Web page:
. . . .

But I have not given up hope -- nor should you, my readers. The nuns (including LCWR) will eventually be vindicated, a new pope will be elected who the electors think is only a seat-warmer (just as they once regarded John XXIII), and the pendulum will swing the other way. It always has. 

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Bishops to consider new document on preaching at fall meeting 
CNS     Oct.29, 2012


"My dad used to say, 'I know what happened 2,000 years ago. I need to know how to live my life today.'" These words, from Archbishop Robert J. Carlson of St. Louis, get to the heart of a new proposed document on preaching to be considered by the U.S. bishops at the fall general meeting in November. The document, "Preaching the Mystery of Faith: The Sunday Homily," encourages preachers to connect the Sunday homily with people's daily lives. Archbishop Carlson, as head of the U.S. Conference of Catholic Bishops' Committee on Clergy, Consecrated Life and Vocations, shepherded the writing of the document, which he said had reviews by eight other USCCB committees. 

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Liturgical matters at the US Bishops' Fall Meeting
Pray Tell Editor     Oct.31, 2012


The U.S. bishops are scheduled to spend 30 minutes evaluating the implementation of the new Roman Missal at their annual fall assembly this November 12-15 in Baltimore. Discussion is intended to assist in re-translation of other liturgical books to be implemented in the future. ICEL (the International Commission on English in the Liturgy) has begun revising parts of the Liturgy of the Hours such as hymns, orations, and some antiphons.


The bishops will elect a new chairman of the Committee on Divine Worship, as the term of Bishop Gregory Aymond expires in November, 2013. Nominees are Cardinal DiNardo of Galveston-Houston and Archbishop Vigneron of Detroit.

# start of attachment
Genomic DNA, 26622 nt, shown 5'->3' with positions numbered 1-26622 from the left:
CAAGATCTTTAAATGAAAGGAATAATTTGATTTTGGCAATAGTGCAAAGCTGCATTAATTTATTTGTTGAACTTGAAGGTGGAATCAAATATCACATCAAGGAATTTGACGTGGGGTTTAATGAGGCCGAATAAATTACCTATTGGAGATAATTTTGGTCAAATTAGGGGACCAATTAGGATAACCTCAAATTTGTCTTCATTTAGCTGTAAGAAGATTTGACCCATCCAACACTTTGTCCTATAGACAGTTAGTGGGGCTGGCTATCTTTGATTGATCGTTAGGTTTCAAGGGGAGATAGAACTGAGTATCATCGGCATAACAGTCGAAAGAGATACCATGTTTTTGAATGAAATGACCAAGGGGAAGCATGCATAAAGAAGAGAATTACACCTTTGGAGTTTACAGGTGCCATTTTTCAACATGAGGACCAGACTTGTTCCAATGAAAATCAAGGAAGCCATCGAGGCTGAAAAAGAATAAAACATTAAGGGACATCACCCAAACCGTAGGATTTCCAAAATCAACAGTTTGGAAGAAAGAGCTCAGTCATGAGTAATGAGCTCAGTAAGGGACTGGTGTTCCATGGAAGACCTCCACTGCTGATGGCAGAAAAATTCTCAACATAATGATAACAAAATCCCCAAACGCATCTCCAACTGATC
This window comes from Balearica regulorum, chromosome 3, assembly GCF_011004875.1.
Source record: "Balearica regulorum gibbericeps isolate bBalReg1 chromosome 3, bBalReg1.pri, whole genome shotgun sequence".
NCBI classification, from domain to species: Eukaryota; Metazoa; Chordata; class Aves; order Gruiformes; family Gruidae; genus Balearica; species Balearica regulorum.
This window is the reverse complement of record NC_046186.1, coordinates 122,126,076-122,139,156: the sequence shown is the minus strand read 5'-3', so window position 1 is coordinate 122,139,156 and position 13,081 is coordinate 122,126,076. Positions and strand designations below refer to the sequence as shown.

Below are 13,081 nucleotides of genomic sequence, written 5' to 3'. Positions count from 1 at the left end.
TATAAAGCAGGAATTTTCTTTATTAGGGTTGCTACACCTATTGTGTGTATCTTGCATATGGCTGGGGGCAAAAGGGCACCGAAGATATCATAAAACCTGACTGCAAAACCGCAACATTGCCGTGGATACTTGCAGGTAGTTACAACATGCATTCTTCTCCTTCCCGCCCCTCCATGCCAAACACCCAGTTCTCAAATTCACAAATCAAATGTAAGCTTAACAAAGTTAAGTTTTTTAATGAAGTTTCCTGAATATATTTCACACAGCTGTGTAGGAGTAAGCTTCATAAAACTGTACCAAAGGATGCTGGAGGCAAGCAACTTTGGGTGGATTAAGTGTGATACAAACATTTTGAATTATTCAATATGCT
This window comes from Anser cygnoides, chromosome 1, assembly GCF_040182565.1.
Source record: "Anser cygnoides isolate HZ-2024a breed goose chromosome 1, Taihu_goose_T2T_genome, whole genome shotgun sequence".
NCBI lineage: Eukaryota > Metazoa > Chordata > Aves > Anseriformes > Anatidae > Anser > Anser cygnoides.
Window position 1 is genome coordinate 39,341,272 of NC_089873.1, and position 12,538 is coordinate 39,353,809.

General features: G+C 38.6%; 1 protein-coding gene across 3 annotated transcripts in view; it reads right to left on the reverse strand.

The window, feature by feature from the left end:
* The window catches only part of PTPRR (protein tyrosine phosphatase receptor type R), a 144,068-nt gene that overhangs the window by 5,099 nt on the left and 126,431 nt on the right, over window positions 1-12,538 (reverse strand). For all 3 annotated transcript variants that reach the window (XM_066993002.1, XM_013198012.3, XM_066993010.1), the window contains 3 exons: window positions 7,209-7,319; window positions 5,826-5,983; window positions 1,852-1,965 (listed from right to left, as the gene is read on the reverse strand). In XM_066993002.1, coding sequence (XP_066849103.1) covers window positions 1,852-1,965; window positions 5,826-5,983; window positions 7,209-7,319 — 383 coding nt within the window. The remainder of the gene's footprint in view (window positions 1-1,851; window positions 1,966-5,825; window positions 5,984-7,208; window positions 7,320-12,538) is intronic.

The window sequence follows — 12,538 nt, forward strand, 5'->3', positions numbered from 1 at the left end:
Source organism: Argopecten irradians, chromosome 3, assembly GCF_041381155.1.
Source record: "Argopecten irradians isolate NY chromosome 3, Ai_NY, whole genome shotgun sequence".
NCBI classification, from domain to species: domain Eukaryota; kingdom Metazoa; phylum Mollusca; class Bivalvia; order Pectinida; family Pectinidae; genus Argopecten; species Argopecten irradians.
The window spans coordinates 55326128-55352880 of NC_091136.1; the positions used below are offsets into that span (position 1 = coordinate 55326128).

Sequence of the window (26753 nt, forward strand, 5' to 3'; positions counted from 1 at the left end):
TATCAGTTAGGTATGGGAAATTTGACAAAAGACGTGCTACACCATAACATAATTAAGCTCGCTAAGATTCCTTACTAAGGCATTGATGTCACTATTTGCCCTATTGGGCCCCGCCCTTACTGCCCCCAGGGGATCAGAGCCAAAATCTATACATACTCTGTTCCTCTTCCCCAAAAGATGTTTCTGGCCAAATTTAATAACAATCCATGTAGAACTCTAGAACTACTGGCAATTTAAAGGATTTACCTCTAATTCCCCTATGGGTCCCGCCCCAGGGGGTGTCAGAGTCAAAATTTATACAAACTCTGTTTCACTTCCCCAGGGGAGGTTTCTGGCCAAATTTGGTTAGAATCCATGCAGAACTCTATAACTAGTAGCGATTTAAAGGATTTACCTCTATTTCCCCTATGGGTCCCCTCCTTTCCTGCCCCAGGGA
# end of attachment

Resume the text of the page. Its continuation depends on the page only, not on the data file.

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Vatican says it is willing to be patient with SSPX in reconciliation bid 
Cindy Wooden    Oct.29, 2012


"Patience, serenity, perseverance and trust are needed" as the Vatican continues talks aimed at full reconciliation with the traditionalist Society of St. Pius X, said a statement from the Vatican commission overseeing the discussions.

The Pontifical Commission "Ecclesia Dei," in a statement released Oct. 27, said the leadership of the SSPX had requested "additional time for reflection and study" before responding to Pope Benedict XVI's latest efforts to reintegrate them into the church.

. . . .

The Vatican said that "after 30 years of separation, it is understandable that time is needed to absorb the significance of these recent developments."

. . . .

Just three days before the Vatican statement was published, the SSPX announced it had ousted British Bishop Richard Williamson, one of the four bishops ordained by SSPX founder Archbishop Marcel Lefebvre without papal approval in 1988. 

Read more



Vatican to initiate its own budget-cutting 'spending review' 
ANSA     Oct.31, 2012